I’ve followed with interest these world traveling homeschoolers. The ones who spend time around their cute little rental tables, RV porches, or camped out on a beach blanket doing a bit of traditional school (reading! writing! arithmetic!) and then immersing themselves in the local culture for the rest of the day. So when it became a reality that we were going to have this opportunity to go to West Africa I started considering what to take with us and what to leave behind.
Whether folks were truly concerned, mildly curious, or just grasping for conversation, many asked about our school plans for our three weeks in Nigeria. Having put a good deal of thought into what I thought would work, I am happy to report that it worked beautifully and I would highly recommend it for anyone taking a short term trip overseas.
We took the full three weeks off.
I did not pack a single book. (They had some audiobooks of stories they enjoy, but had no obligation to them.) There were no assignments. No nature study. No maps. No moments of “oh, let’s google that and learn more about it.” No observations required of them. (I had taken journals, and offered them a treat each day they sat down to write about what they were seeing and doing – many entries were made in their travel journals. I haven’t read them, so I am not sure what they have documented, but do know they asked me to spell “Niara” (the currency) and “peanut butter”, so at least those two things were written about.)
Truth be told, it was actually five weeks of no school, with us having taken a week prior to the trip and a week post trip off of school, too.
The week before the trip was essential to my sanity, and the week after has been essential to their sanity.
This had all been worked into the schedule, and was a big part of the reason why we started school so early in the summer.
The fact that it was planned helped me to fully embrace and enjoy the unconventional and long break in the middle of the school year, but the reality is – worrying about it wouldn’t have helped or changed anything apart from robbing me of the joy of simply being.
If you find yourself in this boat of taking a semi-long break in the middle of the school year, whether through a well executed plan or a curveball that life throws at you, do your best to live fully where God places you and find the moments to rest in the current season so you’re ready for the next season. Don’t let worry rob you of the joy to be found in the everyday moments of your beautiful life.
Mercy Me has a line in their song Happy Dance that says;
“We’re so consumed with what we think we’re supposed to be
That we stop living like we know that we’re free.”
One of the freedoms we have in homeschooling our children is that it doesn’t look like traditional school and we have the flexibility to shift things around without compromising their education.
Should we ever become traveling homeschoolers as a regular part of our life a complete neglect of all formal education for the sake of embracing a local culture would compromise their education and we would handle things differently than we did on this short term trip.
I am partial to the above images of my boys. While they never verbally indicated it, their body language was screaming their discomfort in this particular situation, and their daddy stood nearby as a physical reminder to them that they weren’t alone.
The boys spent hours upon hours outside each day. There were always oodles of children to play with during the day. In the evenings there were two brothers that were always around, which was special for my boys to be able to get closer to those two.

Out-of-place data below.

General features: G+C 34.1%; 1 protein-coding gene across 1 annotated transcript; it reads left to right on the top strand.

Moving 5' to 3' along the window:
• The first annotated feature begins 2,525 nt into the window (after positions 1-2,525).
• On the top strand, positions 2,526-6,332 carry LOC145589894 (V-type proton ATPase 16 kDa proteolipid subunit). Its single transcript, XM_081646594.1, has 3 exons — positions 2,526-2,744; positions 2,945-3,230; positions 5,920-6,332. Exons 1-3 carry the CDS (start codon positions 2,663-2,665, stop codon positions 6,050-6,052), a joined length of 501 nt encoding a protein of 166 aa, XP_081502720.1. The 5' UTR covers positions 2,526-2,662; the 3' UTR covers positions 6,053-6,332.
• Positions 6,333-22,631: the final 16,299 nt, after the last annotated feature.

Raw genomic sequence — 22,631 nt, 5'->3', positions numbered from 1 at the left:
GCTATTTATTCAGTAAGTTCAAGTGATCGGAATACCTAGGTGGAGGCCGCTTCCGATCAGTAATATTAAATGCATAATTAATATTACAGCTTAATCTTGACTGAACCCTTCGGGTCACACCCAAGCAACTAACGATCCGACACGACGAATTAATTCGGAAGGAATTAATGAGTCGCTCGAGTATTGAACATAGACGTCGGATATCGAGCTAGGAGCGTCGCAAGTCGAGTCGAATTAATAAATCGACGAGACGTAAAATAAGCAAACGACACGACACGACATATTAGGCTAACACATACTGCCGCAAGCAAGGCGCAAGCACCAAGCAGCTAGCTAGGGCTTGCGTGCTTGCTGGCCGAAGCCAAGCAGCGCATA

In addition to their outdoor time they spent time in their room, retreating and recharging as they listened to audiobooks or talked with each other. They also watched an episode of Chopped each day, and a few times made cookies for everyone. There weren’t a lot of options for them to do and I saw very clearly how good and valuable their “bored” times were for them. Their imaginations soared. Judah started writing his first novel and Wesley’s conversational skills exploded.
In the midst of living fully our three weeks in Nigeria I was struck with this great relief that we didn’t have any copy work to write, dictation work to study, nature, art or composer studies to focus on, or books to read through and narrate. Regardless of how beautiful and charming I find our school approach to be, it was wonderful to simply be in the new culture we were privileged to be guests in.
Charlotte Mason says it this way;
“Our aim in education is to give a full life… We owe it to them to initiate an immense number of interests… Life should be all living, and not merely a tedious passing of time; not all doing or all feeling or all thinking – the strain would be too great – but, all living; that is to say, we should be in touch wherever we go, whatever we hear, whatever we see, with some manner of vital interest… Thou hast set my feet in a large room,’ should be the glad cry of every intelligent soul . . . The question is not,—how much does the youth know? when he has finished his education—but how much does he care? and about how many orders of things does he care? In fact, how large is the room in which he finds his feet set? and, therefore, how full is the life he has before him?”
Our three weeks in Nigeria, free from the added responsibilities and obligations of school work, allowed us to bend better to the culture we were in. We were available at all times to do, to see, to go, to help – whatever availed itself, we could be there. We were able to to live fully. To be present in this manner was an essential training ground for our eyes to be opened to see more widely the beauty God has created across the world.
“We all have need to be trained to see, and to have our eyes opened before we can take in the joy that is meant for us in this beautiful life.” – Charlotte Mason, from her book Ourselves.